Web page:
Knihobežník international project supports interest in books

THERE are several ways to boost interest in books, and one of them involves travelling and taking books to read on trips.

THERE are several ways to boost interest in books, and one of them involves travelling and taking books to read on trips.

The non-profit project Knihobežník (Book-Circular) is a game that combines these two activities. The main idea is to “read me and send me further”, based on the idea of geo-caching.

“Anyone can become a ‘knihobežník’ and look for books hidden literally everywhere: on a bench in a park, at bus stops, or in publicly accessible buildings,” project coordinator Anna Porubcová told the TASR newswire. “After having read the book, people should release it and send it further, to be found by the next reader and circulated.”

Since the project’s start, it took less than four years before the first million kilometres travelled was surpassed. The meter reacting to the setting of books’ coordinates showed this distance on May 13, 2014 as total data for all books taken together.

The biggest distance (42 909,22 kilometres) was made by a detective story, And Then There Were None by Agatha Christie, which went to Melborune and Rio de Janeiro. The second “best traveller” is the novel Dusk by Stephanie Meyer (31 849,236 km), which went all the way to Sydney, while the third was Partitura pro Srdce by Czech author Zdeněk Haňek (travelling 29 636,85 km) which was also read by the most people - 31 “knihobežníks”. This book, though mostly read in the Czech and Slovak Republics, also travelled to Spain, Hollywood and the Grand Canyon. Almost 6,000 people have registered with the project, most of them from the Czech and Slovak Republics, but also from the UK, Ireland, Belgium, Canada, Australia, Switzerland and other countries, offering more than 5,000 books.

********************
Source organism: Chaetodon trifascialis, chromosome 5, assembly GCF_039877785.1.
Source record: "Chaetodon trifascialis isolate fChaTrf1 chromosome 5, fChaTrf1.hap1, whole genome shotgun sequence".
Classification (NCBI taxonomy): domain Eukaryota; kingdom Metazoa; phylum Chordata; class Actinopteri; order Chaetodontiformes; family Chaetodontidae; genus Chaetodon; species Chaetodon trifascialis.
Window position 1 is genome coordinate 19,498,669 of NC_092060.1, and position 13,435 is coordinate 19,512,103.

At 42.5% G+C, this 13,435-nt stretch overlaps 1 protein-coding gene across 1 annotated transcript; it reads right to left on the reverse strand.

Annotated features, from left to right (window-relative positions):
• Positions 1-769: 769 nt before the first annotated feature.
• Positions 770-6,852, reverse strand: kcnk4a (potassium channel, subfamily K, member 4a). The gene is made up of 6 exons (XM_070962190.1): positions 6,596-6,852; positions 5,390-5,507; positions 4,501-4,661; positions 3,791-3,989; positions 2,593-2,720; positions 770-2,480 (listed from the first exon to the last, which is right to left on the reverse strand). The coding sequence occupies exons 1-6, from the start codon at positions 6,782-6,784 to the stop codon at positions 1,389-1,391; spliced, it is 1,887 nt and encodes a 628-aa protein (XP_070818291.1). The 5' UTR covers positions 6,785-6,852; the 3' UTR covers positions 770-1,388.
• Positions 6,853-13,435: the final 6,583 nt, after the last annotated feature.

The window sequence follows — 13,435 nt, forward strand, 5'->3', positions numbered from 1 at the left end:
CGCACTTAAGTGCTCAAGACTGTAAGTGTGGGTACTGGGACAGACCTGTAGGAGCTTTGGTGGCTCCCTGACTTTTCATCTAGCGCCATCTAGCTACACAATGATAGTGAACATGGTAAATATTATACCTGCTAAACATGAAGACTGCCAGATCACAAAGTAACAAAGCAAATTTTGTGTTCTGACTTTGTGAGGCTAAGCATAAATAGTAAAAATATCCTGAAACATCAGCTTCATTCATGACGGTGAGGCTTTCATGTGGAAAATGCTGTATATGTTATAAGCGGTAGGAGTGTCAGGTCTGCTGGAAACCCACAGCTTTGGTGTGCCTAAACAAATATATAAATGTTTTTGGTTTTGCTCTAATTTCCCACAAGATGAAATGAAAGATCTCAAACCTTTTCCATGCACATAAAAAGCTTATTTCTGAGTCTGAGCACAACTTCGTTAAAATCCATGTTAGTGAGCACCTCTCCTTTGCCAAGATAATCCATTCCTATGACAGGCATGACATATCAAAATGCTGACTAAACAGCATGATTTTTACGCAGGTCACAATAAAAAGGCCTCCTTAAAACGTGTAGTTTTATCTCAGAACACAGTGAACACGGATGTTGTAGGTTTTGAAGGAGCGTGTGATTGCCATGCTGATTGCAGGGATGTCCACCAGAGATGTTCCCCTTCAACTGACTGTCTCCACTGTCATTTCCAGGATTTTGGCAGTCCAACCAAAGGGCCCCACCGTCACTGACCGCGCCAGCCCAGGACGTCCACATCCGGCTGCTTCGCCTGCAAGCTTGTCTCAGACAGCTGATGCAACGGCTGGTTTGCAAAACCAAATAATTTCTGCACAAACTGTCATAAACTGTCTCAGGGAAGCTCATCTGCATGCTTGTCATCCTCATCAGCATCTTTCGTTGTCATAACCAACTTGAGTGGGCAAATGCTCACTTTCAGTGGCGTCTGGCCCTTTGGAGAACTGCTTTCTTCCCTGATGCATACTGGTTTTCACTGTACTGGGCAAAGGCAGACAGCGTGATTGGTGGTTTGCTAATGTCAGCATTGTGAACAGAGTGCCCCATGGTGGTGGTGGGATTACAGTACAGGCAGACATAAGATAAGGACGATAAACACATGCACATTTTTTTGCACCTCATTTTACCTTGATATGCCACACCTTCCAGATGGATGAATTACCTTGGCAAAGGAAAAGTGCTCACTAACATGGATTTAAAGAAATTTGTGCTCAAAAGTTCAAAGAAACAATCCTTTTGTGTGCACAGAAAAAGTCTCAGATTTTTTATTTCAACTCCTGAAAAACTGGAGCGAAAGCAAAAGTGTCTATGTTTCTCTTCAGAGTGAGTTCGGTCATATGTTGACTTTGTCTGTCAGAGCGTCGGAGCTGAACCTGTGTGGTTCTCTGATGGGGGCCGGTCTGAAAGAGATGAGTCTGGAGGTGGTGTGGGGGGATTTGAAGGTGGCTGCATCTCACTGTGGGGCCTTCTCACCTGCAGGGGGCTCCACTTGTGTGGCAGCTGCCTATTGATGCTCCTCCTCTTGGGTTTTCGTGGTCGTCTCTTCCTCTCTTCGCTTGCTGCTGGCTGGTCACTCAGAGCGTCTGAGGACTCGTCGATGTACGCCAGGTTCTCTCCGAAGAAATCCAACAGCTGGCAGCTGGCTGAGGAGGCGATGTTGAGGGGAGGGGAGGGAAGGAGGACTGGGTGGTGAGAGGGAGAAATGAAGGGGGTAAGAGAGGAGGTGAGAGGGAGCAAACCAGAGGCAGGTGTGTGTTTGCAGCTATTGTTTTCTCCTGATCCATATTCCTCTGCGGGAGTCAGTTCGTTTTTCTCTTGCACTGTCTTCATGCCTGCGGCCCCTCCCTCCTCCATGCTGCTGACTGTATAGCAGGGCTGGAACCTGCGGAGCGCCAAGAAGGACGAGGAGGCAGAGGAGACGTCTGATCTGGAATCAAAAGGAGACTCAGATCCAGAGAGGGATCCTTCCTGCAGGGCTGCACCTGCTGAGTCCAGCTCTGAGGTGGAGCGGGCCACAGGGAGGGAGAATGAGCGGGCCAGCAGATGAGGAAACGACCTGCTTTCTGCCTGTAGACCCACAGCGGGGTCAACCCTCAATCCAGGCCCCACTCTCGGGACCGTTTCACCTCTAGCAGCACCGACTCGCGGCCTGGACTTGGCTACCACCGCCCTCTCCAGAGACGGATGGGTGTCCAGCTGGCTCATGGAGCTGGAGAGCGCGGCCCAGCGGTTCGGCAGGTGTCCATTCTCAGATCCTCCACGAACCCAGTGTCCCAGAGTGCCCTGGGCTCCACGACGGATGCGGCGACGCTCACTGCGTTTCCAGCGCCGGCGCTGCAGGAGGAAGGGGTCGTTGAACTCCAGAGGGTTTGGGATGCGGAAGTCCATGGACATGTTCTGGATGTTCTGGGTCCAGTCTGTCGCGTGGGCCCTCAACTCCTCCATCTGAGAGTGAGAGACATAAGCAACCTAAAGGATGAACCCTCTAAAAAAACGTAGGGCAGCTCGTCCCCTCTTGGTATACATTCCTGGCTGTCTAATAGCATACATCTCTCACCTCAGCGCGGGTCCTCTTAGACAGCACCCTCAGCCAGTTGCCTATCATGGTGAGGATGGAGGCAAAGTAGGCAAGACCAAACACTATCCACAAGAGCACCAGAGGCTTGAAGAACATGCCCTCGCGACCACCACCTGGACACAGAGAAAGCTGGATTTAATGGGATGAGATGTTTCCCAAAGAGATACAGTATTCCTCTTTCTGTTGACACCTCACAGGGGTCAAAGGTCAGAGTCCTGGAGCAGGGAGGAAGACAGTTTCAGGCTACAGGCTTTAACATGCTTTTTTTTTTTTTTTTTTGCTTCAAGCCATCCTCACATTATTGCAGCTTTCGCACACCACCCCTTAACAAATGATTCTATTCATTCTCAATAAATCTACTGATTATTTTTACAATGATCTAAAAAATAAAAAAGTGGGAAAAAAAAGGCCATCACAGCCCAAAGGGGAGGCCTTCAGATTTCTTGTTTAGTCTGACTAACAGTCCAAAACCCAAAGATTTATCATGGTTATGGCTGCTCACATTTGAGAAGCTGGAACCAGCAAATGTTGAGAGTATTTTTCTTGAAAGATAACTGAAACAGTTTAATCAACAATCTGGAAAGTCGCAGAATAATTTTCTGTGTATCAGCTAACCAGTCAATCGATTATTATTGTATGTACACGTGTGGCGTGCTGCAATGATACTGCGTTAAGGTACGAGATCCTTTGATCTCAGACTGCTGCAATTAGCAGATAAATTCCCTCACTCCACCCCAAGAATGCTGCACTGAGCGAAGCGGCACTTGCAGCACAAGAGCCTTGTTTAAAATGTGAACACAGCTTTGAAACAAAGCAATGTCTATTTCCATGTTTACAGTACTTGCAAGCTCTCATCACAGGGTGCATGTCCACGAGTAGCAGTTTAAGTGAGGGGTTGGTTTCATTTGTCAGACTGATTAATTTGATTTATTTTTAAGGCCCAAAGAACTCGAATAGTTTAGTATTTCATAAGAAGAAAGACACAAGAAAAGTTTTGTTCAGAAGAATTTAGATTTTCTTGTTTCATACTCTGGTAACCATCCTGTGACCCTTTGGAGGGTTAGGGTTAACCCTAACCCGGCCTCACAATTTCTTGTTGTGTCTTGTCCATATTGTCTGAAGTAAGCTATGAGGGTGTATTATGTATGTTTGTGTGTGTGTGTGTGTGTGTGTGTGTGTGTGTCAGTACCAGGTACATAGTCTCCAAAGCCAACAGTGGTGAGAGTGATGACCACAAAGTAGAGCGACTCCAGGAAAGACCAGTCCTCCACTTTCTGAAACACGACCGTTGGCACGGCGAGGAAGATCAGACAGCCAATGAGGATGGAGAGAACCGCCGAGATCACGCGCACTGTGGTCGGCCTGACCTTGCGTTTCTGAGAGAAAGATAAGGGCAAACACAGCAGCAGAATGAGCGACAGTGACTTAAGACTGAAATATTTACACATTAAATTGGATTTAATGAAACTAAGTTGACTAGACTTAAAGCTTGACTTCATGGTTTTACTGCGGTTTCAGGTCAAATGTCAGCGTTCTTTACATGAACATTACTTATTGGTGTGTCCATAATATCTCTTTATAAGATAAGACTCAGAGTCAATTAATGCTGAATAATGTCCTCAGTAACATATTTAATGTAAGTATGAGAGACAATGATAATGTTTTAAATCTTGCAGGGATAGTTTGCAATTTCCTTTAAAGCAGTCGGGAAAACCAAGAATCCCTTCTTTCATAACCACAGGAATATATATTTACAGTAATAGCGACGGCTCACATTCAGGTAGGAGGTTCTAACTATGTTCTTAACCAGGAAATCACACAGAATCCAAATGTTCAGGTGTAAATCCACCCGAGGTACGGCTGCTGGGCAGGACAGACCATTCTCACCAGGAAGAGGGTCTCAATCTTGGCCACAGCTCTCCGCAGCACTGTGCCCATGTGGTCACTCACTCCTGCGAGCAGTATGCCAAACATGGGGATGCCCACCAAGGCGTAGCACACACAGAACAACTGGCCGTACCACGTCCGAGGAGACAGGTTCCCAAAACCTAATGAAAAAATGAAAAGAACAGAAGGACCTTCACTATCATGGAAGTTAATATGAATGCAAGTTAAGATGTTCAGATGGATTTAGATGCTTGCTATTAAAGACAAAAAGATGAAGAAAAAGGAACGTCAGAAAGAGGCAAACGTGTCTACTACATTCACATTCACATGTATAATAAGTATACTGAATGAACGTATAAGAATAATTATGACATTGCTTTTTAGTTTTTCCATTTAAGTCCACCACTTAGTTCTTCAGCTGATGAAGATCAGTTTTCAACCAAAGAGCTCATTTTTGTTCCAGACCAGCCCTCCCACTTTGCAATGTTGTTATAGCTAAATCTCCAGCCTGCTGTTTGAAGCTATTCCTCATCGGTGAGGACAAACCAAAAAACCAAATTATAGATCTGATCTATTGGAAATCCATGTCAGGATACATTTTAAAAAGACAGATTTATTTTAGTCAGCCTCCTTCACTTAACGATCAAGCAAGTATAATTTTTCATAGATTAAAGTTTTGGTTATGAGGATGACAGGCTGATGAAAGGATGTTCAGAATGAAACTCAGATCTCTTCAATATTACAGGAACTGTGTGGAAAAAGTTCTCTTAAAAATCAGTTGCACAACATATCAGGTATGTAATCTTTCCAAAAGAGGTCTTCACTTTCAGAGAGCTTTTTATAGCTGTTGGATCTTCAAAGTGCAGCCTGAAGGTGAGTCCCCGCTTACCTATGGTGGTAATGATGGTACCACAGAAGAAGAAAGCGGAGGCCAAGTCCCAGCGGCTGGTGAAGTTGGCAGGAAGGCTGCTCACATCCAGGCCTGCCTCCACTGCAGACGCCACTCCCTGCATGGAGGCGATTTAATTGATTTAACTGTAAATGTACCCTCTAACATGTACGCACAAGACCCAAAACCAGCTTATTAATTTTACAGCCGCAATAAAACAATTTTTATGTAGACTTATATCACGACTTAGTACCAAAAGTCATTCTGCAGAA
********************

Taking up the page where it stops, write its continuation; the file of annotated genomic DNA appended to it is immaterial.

These numbers are further proof that the public is still interested in reading books, and that a project based on trust in others can run successfully.

“Knihobežník is not only about searching for books or adding them,” Porubcová said. “The project strives to make literature available to the public over the long term, in an innovative way, also through many events, meetings or readings of the works of Slovak authors. Some knihobežníks even found ways to meet each other, and keep meeting, and thus create their own community of book lovers.”

More detailed information can be found at knihobzenik.sk.

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